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The Universe… …is space and everything in it.

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Presentation on theme: "The Universe… …is space and everything in it."— Presentation transcript:

1 The Universe… …is space and everything in it.
…is space and everything in it.

2 Galaxies A galaxy is a cluster of stars, gas, and dust that are held together by gravity. There are three main types of galaxies: Irregular Elliptical Spiral

3 Types of Galaxies – Irregular…
Some galaxies do not have definable, regular shapes and are known as irregular galaxies. They contain young stars, dust, and gas.

4 Types of Galaxies – Elliptical...
Elliptical galaxies look oval in appearance, much like a football. These galaxies contain billions of stars, but have little gas and dust between the stars. Because of the lack of gas and dust, new stars cannot form in most elliptical galaxies, and so they contain only old stars.

5 Types of Galaxies –Spiral…
Spiral galaxies consist of a flat, rotating disk with stars, gas, and dust and a central concentration of stars, known as the bulge. The bulge is surrounded by a much fainter halo of stars. Contains middle aged stars

6 Types of Galaxies – Barred Spiral…
Our Milky Way galaxy has recently (in the 1990s) been confirmed to be a type of spiral galaxy known as a barred spiral galaxy. Our Sun is located at the edge of the Milky Way galaxy.

7 Nebulae (plural for Nebula)
Stellar Nebula- A gigantic cloud of gas and dust from which stars are made; sometimes called a “Stellar Nursery” Planetary Nebula- When a star runs out of fuel to burn, its outer layers of gas are blown outward in the shape of a ring.

8 Stars A star contains hydrogen gas that forms helium through a process known as nuclear fusion. Stars form when gravity pulls together gas and dust from stellar nebula. It releases enormous amounts of energy which causes the star to become very hot and glow. Vary in mass, size, and temperature Held together by gravity.

9 A Star is Born… A star is made up of a large amount of gas, in a relatively small volume. A stellar nebula, on the other hand, is a large amount of gas and dust, spread out in an immense volume. All stars begin their lives as parts of stellar nebulas.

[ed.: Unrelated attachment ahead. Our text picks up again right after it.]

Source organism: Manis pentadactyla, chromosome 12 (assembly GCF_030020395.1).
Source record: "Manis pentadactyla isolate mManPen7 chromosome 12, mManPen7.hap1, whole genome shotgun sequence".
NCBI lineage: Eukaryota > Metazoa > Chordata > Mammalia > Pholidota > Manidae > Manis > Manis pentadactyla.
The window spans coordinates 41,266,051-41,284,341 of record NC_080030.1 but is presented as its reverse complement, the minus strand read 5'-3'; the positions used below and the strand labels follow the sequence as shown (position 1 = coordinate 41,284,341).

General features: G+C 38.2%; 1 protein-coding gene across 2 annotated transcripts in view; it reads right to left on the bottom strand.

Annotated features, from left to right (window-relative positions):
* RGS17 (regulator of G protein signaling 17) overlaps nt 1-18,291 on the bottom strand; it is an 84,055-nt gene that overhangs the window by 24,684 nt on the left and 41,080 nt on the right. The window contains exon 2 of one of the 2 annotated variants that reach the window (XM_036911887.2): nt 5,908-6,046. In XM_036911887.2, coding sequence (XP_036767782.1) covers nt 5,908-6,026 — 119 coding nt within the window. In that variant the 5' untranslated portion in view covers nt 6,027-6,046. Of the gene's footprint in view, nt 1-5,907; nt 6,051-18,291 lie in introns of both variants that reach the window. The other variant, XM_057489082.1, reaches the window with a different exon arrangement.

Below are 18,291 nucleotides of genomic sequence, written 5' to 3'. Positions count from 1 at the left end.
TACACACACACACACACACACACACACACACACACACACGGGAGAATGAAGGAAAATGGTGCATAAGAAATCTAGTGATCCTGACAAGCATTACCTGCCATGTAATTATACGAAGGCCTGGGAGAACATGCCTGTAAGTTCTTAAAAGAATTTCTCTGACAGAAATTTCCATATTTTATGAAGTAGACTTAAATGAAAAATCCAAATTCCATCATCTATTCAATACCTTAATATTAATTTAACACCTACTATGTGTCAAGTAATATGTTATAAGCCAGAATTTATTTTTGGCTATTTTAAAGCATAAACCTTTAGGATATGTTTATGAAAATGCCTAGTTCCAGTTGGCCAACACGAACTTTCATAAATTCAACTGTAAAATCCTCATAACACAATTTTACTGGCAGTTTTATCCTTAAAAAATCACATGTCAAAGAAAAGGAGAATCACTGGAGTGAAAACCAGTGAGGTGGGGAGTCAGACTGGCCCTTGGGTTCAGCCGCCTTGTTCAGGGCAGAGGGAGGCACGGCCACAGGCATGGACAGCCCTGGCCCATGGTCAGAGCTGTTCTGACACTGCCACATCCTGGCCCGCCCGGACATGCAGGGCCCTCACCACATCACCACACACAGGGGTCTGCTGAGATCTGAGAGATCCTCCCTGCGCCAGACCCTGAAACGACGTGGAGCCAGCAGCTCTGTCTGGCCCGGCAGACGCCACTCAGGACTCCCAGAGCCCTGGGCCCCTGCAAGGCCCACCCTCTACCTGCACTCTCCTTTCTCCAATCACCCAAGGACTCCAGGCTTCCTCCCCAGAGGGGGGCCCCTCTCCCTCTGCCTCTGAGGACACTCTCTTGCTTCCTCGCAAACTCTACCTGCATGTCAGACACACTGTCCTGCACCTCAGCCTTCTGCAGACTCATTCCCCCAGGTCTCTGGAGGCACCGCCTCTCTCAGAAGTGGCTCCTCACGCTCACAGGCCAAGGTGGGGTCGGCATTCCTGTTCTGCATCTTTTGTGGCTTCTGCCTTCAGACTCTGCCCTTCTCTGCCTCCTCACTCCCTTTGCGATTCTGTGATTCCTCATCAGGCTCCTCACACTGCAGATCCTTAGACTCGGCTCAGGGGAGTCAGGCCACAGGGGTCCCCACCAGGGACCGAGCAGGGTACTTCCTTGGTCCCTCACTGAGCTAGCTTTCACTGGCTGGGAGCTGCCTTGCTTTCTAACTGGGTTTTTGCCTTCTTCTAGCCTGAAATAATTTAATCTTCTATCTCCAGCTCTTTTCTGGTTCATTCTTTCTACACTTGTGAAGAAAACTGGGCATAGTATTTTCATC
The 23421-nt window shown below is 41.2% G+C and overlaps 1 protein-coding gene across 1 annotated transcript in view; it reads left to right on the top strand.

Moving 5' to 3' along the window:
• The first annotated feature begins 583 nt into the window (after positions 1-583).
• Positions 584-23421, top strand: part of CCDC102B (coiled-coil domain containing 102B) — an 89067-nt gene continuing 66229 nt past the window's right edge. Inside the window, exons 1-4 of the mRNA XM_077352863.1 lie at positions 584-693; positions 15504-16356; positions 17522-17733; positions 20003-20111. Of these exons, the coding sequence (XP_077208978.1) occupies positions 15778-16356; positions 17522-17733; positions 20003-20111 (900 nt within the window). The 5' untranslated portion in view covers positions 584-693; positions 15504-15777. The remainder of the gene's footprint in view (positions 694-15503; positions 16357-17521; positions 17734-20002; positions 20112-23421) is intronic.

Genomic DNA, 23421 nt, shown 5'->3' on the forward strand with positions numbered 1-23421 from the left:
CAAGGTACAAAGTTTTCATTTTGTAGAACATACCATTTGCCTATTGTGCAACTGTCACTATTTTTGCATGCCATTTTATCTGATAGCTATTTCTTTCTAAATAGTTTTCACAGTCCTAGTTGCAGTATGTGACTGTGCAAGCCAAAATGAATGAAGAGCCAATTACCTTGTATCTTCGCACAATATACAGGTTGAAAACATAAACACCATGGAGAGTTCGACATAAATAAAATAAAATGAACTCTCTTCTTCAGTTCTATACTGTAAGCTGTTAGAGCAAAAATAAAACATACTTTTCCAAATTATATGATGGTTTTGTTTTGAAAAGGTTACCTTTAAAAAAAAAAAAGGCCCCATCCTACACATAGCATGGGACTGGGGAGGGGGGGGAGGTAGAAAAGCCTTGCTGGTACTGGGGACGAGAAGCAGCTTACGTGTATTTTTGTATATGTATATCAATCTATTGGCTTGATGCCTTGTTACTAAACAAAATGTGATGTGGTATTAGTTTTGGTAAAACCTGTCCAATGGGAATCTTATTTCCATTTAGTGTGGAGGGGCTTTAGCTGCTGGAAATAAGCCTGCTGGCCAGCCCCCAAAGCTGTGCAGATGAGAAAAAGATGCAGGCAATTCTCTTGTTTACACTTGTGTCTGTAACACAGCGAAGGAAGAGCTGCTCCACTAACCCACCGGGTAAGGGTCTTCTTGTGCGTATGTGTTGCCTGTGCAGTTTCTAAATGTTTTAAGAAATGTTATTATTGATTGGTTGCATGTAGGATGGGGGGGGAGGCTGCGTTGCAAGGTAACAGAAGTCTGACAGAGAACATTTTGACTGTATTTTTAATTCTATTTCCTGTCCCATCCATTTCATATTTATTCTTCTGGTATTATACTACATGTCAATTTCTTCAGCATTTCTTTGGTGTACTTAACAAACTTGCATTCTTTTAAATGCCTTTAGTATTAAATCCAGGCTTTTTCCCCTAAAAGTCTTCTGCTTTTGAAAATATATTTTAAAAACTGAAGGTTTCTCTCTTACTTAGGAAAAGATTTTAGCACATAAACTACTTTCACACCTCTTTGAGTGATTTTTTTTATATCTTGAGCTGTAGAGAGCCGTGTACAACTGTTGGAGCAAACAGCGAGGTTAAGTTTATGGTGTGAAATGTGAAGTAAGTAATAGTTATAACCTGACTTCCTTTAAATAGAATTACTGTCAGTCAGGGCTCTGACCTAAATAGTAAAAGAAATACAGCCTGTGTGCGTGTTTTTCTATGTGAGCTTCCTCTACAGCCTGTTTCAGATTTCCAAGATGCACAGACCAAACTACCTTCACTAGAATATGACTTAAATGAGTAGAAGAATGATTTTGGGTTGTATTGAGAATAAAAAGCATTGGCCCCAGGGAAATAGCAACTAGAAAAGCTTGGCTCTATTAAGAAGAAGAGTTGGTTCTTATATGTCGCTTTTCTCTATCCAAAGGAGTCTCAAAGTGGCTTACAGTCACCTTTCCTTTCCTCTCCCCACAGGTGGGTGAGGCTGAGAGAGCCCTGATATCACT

10 A Star is Born… Gravity can pull some of the gas and dust in a nebula together. The contracting cloud is then called a protostar. A star is born when the contracting gas and dust become so hot that nuclear fusion begins.

11 Lifetimes of Stars… Before they can tell how old a star is, astronomers must determine its mass. Medium mass stars, such as the Sun, exist for about 10 billion years. These are known as main sequence stars.

12 Lifetimes of Stars… Stars with more mass have shorter lives than those with less mass. Small stars use up their fuel more slowly than large stars, so they have much longer lives, about 200 billion years.

13 Lifetimes of Stars… Stars form in a stellar nebula, from collapsing clouds of interstellar gas and dust. This is called a protostar. The rest of the life cycle depends on the mass of the star. When a star runs out of fuel, it will become a white dwarf, neutron star, or black hole.

14 Main Sequence Stars… Main Sequence is the stage in which stars spend the majority of their lifetime. Small and medium stars first become red giants. Their outer layers expand during the red giant phase. Eventually, the outer parts grow bigger still and drift out into space.

15 Main Sequence Stars... The blue, white, hot core is left
behind causing a white dwarf. When there is no more energy, it becomes a black dwarf. It is the remaining burnt-out cinder left, as the star goes out.

16 The explosion is called a supernova.
A dying giant, or supergiant star, can suddenly explode. Within hours, the star blazes millions of times brighter. The explosion is called a supernova.

17 Neutron Stars… After a star explodes, some material
from the star is left behind. This material may become part of a planetary nebula. The core will compress and form a neutron star. Neutron stars are even smaller and more dense than white dwarfs.

18 Black Holes… The most massive stars may have more than 40 times the mass of the Sun. One might have more than five times the mass of the Sun left, after it becomes a supernova. The gravity of this mass is so strong that the gas is pulled inward, packing it into a smaller and smaller space. These massive stars become black holes when they die.

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